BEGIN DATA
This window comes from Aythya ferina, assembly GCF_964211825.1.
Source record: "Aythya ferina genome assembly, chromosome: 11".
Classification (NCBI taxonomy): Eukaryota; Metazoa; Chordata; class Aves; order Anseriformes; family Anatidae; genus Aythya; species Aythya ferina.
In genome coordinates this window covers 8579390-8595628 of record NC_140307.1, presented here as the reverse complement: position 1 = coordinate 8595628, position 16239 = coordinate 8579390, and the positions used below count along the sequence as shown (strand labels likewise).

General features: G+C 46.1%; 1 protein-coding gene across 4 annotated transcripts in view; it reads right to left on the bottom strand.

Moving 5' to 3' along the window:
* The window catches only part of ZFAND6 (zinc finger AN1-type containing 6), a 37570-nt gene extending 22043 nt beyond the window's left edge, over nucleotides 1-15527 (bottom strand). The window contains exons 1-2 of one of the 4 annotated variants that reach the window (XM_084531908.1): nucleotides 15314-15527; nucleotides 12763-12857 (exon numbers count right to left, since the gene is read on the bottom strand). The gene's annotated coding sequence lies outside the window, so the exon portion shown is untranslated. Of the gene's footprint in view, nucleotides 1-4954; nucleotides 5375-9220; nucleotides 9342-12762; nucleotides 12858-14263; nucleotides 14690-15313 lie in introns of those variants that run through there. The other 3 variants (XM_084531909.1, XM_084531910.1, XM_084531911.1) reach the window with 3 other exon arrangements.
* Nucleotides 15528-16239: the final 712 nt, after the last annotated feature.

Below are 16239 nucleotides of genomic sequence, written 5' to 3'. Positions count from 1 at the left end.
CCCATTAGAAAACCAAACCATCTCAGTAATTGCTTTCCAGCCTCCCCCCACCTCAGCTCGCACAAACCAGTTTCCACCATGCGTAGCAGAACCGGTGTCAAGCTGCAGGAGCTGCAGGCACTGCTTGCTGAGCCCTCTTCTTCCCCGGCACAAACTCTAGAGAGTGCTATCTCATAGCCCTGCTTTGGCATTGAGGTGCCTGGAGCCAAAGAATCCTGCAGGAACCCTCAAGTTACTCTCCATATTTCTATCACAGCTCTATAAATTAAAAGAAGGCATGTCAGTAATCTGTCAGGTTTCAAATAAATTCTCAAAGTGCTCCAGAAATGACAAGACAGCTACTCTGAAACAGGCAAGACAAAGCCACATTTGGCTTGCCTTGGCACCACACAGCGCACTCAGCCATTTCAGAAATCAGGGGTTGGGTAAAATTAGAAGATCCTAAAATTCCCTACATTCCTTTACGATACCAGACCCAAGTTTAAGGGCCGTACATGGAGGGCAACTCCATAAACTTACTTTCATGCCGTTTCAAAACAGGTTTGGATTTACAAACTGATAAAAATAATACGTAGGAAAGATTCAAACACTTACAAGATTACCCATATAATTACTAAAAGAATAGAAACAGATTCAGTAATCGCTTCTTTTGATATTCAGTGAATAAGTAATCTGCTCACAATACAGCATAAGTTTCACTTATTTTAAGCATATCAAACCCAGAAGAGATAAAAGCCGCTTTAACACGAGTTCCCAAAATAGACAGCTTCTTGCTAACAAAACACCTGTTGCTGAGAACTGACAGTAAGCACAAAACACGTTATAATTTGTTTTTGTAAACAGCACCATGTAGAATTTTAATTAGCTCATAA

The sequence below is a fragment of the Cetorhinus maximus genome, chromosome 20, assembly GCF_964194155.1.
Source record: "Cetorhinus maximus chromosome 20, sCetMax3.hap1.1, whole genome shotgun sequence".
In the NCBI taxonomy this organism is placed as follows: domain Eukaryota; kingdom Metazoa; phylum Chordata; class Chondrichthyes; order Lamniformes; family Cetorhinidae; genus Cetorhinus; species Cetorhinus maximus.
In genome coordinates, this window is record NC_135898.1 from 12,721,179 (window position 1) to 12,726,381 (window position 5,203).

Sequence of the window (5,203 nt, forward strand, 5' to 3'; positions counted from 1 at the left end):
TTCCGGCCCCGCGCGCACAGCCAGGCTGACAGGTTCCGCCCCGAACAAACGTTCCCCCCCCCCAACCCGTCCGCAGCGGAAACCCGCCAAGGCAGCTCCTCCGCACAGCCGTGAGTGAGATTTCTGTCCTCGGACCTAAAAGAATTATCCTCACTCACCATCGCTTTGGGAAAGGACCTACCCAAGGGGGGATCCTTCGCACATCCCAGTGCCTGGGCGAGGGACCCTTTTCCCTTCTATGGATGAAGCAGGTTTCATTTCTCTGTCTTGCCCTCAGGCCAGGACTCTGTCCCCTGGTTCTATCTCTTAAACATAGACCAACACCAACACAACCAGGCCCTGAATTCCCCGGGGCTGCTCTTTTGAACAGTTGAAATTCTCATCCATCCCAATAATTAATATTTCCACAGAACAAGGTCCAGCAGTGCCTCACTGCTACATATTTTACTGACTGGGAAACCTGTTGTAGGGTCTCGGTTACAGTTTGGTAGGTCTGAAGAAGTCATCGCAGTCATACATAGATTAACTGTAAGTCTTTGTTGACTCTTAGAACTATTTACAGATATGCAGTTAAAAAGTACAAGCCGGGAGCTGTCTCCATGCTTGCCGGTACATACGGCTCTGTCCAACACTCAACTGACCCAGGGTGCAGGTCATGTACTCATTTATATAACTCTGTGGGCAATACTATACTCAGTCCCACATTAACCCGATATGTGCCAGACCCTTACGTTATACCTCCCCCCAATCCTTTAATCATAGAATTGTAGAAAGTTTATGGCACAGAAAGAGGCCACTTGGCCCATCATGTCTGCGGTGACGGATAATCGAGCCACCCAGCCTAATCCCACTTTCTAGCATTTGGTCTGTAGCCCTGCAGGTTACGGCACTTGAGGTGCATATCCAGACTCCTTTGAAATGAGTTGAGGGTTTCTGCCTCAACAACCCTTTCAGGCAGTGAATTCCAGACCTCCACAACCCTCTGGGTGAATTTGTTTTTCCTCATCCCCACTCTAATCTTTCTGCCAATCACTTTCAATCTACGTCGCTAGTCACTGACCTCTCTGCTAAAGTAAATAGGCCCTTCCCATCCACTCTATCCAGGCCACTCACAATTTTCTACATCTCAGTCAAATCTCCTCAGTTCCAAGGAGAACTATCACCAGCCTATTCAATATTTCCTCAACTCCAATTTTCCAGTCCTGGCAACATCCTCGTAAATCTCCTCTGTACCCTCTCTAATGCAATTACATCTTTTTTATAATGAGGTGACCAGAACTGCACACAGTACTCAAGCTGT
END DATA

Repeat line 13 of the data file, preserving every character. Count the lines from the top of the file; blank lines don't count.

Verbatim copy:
In the NCBI taxonomy this organism is placed as follows: domain Eukaryota; kingdom Metazoa; phylum Chordata; class Chondrichthyes; order Lamniformes; family Cetorhinidae; genus Cetorhinus; species Cetorhinus maximus.